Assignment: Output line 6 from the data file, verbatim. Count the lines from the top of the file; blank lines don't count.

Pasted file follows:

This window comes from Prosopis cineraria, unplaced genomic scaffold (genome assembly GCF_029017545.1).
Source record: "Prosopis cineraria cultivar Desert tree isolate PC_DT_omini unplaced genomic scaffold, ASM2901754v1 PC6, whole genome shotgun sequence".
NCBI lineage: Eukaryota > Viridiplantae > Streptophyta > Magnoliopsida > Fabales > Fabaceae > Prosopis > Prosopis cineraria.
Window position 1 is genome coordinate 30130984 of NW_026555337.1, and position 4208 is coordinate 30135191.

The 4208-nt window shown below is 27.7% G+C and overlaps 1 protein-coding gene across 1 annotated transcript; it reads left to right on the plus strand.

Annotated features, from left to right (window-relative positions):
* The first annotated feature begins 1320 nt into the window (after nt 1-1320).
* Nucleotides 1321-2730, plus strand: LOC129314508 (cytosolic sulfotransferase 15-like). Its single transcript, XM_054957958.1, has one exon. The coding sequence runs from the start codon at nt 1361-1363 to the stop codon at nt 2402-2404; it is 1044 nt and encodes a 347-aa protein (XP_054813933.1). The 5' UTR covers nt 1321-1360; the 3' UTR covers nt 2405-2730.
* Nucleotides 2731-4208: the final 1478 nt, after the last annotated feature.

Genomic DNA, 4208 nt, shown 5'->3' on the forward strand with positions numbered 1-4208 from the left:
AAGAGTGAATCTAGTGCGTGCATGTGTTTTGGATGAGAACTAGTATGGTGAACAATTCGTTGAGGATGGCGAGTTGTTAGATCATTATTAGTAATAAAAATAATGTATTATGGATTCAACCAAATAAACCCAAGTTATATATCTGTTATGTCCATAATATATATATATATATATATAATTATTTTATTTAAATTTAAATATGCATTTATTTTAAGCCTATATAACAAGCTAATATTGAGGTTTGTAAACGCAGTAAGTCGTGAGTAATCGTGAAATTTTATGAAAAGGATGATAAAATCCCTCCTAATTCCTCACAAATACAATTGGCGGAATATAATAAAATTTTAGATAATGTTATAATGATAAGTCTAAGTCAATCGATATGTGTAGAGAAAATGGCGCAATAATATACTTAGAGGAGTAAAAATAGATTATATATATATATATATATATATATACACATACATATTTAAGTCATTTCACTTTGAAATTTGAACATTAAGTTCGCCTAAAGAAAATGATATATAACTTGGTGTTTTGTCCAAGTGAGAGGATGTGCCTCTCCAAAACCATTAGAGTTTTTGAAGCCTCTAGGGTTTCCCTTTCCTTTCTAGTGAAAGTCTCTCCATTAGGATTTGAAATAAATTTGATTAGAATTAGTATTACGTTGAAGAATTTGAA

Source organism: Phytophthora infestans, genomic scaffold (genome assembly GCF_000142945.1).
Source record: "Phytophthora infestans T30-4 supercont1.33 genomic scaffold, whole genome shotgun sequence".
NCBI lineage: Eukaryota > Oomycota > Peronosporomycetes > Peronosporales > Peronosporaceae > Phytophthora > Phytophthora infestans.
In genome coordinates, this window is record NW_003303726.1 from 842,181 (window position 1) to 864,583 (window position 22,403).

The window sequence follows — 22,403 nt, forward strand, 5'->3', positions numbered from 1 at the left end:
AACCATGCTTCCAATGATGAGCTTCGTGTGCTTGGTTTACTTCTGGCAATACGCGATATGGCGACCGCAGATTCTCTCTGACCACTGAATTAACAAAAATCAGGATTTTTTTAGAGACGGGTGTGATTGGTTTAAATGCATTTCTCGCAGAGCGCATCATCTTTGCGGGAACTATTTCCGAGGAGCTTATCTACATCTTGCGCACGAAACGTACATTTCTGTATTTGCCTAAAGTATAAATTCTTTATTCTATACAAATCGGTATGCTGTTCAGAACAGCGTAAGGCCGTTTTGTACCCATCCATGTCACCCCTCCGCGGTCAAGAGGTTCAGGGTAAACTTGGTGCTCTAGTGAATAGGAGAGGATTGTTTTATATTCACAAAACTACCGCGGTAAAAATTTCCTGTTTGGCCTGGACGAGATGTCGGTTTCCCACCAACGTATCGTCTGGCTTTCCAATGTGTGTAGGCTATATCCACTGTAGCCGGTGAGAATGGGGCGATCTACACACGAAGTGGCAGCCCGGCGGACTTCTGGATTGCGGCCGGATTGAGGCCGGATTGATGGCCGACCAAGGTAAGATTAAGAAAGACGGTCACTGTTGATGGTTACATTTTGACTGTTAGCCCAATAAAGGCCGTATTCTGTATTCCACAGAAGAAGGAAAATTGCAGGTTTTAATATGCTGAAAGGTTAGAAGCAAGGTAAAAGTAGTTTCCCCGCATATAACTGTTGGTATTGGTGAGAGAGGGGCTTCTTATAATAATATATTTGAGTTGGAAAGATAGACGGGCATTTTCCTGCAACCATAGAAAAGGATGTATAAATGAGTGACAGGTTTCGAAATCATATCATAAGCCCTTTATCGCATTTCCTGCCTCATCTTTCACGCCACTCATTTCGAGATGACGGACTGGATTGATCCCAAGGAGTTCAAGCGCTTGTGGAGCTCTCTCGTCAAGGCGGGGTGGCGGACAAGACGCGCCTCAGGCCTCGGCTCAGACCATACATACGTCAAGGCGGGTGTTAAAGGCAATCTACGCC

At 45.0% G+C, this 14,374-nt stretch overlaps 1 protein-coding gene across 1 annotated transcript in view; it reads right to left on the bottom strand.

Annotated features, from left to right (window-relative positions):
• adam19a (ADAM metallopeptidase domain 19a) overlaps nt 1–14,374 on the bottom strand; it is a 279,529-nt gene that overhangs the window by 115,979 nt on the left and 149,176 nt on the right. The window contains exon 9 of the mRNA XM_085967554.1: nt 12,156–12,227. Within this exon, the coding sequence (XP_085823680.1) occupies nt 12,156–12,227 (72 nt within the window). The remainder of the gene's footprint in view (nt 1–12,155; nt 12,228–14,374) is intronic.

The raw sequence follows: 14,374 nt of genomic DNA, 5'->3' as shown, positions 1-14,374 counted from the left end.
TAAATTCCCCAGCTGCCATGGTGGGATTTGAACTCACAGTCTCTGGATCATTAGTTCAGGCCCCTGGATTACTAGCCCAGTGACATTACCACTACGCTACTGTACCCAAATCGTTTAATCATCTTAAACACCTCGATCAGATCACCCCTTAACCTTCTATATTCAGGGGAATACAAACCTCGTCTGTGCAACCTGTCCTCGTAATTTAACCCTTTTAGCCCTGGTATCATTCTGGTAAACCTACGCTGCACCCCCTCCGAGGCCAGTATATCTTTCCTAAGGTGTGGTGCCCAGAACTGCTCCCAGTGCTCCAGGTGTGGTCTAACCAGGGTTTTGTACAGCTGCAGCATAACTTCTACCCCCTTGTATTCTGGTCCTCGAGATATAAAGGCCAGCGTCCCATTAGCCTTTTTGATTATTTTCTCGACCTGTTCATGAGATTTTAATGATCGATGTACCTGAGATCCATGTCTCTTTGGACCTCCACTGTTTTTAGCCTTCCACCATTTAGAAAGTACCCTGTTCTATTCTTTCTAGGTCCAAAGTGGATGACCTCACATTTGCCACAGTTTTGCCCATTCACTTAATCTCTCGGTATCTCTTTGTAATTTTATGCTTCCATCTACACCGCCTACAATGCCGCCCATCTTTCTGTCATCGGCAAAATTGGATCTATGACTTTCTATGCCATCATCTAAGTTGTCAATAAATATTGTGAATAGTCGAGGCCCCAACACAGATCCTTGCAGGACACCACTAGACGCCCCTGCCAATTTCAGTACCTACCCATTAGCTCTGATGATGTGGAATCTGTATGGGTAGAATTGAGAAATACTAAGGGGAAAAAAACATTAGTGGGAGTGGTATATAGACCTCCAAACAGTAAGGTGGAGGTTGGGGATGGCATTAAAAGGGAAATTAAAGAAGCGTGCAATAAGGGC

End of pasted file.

Annotated features, from left to right (window-relative positions):